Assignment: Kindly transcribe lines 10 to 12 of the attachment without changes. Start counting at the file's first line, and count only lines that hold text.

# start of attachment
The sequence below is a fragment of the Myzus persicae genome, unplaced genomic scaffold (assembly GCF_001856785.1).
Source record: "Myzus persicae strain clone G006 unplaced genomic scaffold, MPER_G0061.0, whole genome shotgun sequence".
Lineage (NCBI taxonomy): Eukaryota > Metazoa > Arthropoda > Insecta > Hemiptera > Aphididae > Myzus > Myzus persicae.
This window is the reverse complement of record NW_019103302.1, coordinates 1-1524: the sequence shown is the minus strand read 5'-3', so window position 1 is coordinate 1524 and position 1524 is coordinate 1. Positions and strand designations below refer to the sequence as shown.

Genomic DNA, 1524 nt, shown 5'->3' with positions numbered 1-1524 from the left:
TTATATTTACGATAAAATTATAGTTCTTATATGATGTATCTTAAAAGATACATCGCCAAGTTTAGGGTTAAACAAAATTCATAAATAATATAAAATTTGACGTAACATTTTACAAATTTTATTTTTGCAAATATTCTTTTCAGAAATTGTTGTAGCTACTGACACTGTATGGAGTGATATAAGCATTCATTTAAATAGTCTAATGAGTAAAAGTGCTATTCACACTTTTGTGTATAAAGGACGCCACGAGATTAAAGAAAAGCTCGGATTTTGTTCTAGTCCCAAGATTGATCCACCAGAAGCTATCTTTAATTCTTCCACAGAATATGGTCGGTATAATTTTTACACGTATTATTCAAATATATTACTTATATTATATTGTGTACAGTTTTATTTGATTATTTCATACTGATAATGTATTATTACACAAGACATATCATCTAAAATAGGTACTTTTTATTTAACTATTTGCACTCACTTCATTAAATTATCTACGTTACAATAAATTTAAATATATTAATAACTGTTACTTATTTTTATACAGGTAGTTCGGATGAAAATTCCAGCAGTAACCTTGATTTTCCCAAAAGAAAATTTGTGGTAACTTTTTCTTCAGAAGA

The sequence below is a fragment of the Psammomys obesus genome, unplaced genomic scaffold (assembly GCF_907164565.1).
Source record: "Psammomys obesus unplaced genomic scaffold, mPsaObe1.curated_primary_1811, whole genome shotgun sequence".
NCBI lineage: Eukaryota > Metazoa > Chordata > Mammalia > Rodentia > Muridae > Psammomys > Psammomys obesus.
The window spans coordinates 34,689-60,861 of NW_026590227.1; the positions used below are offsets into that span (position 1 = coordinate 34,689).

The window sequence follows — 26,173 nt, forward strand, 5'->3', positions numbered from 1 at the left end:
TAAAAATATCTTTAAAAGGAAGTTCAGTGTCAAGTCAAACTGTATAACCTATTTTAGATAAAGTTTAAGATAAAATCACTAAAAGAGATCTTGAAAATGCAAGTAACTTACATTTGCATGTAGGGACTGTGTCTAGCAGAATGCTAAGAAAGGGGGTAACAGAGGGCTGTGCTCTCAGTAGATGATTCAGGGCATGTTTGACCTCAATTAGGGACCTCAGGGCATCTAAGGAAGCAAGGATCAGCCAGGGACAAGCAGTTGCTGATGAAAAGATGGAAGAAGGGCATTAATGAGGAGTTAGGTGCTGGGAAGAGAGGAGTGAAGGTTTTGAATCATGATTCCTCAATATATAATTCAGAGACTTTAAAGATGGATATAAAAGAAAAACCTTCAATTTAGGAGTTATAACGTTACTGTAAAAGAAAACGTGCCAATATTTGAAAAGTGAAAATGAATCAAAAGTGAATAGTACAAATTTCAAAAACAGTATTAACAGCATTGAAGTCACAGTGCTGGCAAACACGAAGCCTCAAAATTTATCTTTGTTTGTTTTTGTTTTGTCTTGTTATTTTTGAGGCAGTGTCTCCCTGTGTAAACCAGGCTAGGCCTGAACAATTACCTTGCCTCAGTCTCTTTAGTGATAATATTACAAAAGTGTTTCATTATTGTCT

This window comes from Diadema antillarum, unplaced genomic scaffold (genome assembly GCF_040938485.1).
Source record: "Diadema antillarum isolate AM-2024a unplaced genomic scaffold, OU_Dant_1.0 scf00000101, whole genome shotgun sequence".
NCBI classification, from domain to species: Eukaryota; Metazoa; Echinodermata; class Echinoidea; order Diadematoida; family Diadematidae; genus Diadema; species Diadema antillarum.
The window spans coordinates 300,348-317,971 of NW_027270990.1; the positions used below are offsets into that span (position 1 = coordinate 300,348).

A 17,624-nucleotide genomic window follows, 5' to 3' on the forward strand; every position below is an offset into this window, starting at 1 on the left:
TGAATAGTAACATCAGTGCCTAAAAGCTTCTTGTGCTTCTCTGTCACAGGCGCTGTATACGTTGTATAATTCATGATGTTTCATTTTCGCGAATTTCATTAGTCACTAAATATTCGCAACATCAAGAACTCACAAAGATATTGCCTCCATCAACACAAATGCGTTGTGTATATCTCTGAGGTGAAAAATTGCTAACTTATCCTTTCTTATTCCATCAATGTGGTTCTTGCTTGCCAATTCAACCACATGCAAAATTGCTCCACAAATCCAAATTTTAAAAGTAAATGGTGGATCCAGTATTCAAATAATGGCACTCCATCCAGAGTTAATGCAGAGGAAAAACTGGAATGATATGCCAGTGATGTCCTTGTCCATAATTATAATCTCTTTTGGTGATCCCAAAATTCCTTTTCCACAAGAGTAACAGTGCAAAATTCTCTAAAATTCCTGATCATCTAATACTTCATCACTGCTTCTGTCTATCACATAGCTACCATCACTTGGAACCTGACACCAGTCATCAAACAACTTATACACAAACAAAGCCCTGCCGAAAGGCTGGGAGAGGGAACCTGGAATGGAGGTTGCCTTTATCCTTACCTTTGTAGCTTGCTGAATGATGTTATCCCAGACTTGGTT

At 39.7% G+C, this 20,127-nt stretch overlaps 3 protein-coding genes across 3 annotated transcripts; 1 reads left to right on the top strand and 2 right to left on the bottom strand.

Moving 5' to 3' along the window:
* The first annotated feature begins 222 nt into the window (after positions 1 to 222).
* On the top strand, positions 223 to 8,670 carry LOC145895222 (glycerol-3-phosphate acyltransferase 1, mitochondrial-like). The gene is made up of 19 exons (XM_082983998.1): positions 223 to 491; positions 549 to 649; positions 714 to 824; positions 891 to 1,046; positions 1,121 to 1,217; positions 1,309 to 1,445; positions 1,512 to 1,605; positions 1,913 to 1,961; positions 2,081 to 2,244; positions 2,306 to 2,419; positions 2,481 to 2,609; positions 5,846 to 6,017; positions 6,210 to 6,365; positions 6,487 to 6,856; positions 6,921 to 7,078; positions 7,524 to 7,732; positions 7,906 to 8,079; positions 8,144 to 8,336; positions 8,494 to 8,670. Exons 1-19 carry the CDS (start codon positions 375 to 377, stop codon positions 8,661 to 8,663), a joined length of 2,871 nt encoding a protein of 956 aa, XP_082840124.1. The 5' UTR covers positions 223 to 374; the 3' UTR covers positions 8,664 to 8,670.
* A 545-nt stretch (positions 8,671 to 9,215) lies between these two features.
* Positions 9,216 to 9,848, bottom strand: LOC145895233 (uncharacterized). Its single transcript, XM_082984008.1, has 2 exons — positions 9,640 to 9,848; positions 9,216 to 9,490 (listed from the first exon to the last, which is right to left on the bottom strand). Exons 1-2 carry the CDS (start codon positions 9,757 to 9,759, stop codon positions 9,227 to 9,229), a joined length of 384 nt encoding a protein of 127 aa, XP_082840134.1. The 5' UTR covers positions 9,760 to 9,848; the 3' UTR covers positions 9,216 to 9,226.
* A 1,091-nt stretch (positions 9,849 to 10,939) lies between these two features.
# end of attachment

The window spans coordinates 34,689-60,861 of NW_026590227.1; the positions used below are offsets into that span (position 1 = coordinate 34,689).

The window sequence follows — 26,173 nt, forward strand, 5'->3', positions numbered from 1 at the left end:
TAAAAATATCTTTAAAAGGAAGTTCAGTGTCAAGTCAAACTGTATAACCTATTTTAGATAAAGTTTAAGATAAAATCACTAAAAGAGATCTTGAAAATGCAAGTAACTTACATTTGCATGTAGGGACTGTGTCTAGCAGAATGCTAAGAAAGGGGGTAACAGAGGGCTGTGCTCTCAGTAGATGATTCAGGGCATGTTTGACCTCAATTAGGGACCTCAGGGCATCTAAGGAAGCAAGGATCAGCCAGGGACAAGCAGTTGCTGATGAAAAGATGGAAGAAGGGCATTAATGAGGAGTTAGGTGCTGGGAAGAGAGGAGTGAAGGTTTTGAATCATGATTCCTCAATATATAATTCAGAGACTTTAAAGATGGATATAAAAGAAAAACCTTCAATTTAGGAGTTATAACGTTACTGTAAAAGAAAACGTGCCAATATTTGAAAAGTGAAAATGAATCAAAAGTGAATAGTACAAATTTCAAAAACAGTATTAACAGCATTGAAGTCACAGTGCTGGCAAACACGAAGCCTCAAAATTTATCTTTGTTTGTTTTTGTTTTGTCTTGTTATTTTTGAGGCAGTGTCTCCCTGTGTAAACCAGGCTAGGCCTGAACAATTACCTTGCCTCAGTCTCTTTAGTGATAATATTACAAAAGTGTTTCATTATTGTCT